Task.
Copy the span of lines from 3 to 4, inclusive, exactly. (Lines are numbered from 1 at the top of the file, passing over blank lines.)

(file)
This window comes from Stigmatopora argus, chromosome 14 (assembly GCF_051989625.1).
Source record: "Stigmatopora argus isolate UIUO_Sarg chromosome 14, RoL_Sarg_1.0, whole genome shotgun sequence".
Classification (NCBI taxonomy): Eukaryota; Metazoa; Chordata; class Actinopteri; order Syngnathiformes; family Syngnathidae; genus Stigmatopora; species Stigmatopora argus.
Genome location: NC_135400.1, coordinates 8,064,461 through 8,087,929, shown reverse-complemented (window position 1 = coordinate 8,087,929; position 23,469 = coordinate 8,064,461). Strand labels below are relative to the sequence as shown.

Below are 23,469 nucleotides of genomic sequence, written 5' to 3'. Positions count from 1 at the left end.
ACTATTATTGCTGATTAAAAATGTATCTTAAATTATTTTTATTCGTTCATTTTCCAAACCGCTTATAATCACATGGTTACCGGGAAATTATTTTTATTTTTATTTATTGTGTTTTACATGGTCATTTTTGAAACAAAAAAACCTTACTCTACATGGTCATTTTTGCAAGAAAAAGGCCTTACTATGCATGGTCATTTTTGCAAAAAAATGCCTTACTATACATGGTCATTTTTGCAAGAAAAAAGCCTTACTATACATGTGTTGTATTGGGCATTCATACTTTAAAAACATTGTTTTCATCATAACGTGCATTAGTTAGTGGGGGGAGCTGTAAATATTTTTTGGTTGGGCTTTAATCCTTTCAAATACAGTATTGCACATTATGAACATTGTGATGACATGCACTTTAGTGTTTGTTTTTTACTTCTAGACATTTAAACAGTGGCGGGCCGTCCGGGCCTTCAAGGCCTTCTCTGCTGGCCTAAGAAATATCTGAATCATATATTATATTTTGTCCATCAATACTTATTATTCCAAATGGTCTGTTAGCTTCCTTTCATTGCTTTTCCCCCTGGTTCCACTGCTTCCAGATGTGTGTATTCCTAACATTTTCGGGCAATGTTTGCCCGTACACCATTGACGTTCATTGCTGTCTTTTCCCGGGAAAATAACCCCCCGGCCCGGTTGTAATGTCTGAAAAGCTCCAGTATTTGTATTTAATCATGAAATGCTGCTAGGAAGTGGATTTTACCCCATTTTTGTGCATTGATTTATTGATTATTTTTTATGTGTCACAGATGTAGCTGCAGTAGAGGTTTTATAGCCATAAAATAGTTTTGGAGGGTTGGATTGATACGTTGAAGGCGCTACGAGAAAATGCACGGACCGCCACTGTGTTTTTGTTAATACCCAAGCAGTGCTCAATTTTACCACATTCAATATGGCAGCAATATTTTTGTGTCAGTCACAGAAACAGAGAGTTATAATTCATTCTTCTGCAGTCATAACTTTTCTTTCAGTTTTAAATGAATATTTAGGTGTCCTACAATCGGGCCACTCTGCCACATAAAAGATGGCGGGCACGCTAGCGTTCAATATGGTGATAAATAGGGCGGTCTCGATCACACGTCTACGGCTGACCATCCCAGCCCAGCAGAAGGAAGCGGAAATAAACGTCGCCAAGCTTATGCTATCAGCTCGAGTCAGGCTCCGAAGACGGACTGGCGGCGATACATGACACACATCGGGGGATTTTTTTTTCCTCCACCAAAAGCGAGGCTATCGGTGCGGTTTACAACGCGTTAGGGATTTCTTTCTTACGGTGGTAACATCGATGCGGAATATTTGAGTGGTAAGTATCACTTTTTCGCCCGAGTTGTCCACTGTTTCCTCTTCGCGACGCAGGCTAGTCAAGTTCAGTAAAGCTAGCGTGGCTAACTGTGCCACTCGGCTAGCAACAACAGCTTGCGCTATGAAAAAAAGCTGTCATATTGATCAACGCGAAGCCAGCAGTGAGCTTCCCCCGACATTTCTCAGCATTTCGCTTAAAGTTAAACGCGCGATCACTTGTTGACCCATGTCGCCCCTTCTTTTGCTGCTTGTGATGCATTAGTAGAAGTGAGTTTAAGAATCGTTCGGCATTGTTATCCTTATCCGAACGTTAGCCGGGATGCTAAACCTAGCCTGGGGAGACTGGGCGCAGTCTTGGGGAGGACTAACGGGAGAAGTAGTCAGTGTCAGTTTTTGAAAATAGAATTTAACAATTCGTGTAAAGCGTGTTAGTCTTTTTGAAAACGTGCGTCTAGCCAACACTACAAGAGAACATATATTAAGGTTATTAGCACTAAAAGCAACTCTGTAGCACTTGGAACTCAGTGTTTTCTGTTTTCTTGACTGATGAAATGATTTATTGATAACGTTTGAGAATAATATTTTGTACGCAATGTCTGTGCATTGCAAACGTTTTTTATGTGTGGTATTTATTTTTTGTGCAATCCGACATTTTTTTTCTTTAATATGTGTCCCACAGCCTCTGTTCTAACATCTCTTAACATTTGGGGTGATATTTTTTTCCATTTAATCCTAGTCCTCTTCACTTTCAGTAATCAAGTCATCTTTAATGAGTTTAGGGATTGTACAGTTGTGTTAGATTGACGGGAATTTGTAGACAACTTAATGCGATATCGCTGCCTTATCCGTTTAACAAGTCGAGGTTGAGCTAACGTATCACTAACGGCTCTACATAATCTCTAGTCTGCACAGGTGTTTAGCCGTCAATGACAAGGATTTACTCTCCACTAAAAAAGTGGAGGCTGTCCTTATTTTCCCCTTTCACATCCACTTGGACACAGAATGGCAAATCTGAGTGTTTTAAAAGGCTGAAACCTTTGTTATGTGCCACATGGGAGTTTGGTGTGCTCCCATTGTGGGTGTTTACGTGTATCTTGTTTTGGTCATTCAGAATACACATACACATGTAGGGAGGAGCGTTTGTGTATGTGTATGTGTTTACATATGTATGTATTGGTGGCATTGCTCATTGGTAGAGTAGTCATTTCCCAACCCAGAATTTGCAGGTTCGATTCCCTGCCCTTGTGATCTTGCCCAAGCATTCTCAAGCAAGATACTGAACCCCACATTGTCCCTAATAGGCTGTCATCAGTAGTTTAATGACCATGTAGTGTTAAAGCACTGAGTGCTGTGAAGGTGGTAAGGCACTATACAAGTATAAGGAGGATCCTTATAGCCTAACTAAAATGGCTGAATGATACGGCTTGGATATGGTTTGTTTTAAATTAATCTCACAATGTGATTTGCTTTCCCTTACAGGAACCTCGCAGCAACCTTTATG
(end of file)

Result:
Classification (NCBI taxonomy): Eukaryota; Metazoa; Chordata; class Actinopteri; order Syngnathiformes; family Syngnathidae; genus Stigmatopora; species Stigmatopora argus.
Genome location: NC_135400.1, coordinates 8,064,461 through 8,087,929, shown reverse-complemented (window position 1 = coordinate 8,087,929; position 23,469 = coordinate 8,064,461). Strand labels below are relative to the sequence as shown.